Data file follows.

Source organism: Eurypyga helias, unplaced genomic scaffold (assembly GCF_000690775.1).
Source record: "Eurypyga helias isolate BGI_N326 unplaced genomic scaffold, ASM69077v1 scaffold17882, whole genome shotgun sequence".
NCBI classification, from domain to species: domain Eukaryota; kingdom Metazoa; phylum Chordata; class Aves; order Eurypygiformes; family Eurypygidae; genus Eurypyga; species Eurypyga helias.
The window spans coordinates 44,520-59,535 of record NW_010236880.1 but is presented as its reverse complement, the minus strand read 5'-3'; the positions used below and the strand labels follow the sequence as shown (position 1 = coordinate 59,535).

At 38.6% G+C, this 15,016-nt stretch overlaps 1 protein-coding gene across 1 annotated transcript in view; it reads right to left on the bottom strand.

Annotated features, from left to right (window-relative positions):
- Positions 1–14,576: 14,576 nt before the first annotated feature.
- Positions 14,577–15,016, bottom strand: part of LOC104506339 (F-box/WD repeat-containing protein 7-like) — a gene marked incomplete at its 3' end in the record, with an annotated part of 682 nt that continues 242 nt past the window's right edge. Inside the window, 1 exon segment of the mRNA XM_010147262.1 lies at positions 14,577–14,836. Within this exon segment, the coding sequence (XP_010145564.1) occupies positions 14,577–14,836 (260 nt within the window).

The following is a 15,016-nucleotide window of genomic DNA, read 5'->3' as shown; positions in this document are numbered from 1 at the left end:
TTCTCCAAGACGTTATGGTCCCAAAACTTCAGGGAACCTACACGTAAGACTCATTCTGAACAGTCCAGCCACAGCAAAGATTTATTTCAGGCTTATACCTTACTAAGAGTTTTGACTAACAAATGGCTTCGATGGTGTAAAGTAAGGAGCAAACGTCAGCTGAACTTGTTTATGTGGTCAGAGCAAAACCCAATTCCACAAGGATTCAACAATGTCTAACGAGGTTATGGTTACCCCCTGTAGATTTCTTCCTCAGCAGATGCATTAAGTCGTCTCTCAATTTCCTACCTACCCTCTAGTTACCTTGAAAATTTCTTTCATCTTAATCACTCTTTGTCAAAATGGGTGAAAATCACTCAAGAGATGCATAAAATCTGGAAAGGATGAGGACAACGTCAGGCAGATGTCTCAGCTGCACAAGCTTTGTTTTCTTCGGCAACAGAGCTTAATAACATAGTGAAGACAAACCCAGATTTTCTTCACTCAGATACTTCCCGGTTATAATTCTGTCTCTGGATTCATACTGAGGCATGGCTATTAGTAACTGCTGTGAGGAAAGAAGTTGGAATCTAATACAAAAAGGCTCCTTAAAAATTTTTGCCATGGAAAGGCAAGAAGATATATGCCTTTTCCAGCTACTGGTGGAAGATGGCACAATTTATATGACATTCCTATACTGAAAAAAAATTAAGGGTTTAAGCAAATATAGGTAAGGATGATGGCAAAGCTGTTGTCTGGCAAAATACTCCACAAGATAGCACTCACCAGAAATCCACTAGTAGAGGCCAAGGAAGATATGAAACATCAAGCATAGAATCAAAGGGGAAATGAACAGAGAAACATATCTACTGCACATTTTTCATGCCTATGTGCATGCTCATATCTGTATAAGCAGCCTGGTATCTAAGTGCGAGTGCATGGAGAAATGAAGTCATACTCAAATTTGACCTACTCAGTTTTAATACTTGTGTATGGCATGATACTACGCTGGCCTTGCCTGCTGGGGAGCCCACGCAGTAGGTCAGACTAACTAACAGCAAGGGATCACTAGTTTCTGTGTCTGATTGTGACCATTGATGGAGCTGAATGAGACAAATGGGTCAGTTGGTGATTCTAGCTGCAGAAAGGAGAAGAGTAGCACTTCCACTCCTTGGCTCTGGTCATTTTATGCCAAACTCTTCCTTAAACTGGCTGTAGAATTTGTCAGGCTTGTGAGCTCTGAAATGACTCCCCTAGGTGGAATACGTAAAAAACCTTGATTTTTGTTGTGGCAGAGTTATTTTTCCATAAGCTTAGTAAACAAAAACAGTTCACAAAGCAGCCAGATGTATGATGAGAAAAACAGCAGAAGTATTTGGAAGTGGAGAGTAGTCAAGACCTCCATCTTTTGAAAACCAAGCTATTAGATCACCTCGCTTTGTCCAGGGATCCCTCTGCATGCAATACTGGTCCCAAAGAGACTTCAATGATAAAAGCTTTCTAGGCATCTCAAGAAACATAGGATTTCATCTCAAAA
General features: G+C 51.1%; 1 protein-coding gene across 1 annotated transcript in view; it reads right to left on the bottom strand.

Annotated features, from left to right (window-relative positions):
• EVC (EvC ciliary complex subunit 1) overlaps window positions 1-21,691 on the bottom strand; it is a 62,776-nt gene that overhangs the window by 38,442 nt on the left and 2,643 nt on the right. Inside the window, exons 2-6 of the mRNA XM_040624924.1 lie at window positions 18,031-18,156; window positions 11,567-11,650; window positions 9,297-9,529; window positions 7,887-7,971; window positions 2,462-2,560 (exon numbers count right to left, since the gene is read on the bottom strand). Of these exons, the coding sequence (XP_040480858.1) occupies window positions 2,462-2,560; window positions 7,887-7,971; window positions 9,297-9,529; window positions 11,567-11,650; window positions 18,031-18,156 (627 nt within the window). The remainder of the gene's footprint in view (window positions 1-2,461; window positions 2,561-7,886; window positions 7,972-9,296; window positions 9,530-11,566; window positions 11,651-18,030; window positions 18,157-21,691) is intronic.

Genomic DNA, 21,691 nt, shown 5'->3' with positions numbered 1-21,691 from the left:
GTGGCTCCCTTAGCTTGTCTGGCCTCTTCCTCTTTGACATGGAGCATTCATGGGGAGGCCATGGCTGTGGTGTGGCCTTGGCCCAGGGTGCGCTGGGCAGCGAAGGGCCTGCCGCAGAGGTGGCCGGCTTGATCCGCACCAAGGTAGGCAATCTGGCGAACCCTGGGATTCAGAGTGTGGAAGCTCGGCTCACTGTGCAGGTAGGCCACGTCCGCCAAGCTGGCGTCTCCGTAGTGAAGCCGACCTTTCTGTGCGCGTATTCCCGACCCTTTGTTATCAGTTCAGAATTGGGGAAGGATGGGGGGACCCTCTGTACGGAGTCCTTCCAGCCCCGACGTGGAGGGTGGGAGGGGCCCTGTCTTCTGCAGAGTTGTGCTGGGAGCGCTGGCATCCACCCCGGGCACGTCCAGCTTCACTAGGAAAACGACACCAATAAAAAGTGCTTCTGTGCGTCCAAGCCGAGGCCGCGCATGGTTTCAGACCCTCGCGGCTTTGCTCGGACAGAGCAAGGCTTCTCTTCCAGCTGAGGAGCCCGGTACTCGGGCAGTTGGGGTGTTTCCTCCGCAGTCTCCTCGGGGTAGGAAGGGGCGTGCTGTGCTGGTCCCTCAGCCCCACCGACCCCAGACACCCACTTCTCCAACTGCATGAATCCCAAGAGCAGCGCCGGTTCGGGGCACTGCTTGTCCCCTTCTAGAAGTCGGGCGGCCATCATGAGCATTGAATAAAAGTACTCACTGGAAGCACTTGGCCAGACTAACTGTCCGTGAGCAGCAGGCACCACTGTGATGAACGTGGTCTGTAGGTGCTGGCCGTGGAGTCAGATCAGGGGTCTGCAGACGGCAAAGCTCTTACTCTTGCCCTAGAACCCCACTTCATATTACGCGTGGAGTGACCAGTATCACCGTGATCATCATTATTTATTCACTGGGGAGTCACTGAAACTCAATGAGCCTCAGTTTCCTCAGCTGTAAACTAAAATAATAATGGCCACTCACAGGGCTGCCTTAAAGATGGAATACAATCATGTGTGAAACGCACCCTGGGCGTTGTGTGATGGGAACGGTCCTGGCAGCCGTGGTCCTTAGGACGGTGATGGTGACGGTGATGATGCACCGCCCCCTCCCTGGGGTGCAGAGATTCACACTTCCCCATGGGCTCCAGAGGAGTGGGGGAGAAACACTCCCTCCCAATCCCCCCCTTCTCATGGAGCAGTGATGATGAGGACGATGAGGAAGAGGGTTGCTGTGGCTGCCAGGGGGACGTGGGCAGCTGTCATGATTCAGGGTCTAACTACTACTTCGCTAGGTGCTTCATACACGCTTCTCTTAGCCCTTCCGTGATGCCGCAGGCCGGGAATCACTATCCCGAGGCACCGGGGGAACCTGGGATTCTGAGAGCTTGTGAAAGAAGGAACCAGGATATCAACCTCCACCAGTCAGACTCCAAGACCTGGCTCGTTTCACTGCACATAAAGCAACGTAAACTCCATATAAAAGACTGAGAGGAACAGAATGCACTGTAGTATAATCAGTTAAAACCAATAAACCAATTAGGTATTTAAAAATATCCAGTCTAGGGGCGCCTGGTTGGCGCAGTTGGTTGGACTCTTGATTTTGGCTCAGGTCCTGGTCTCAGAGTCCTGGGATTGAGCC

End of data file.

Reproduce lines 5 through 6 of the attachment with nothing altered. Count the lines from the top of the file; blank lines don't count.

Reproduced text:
At 38.6% G+C, this 15,016-nt stretch overlaps 1 protein-coding gene across 1 annotated transcript in view; it reads right to left on the bottom strand.

Annotated features, from left to right (window-relative positions):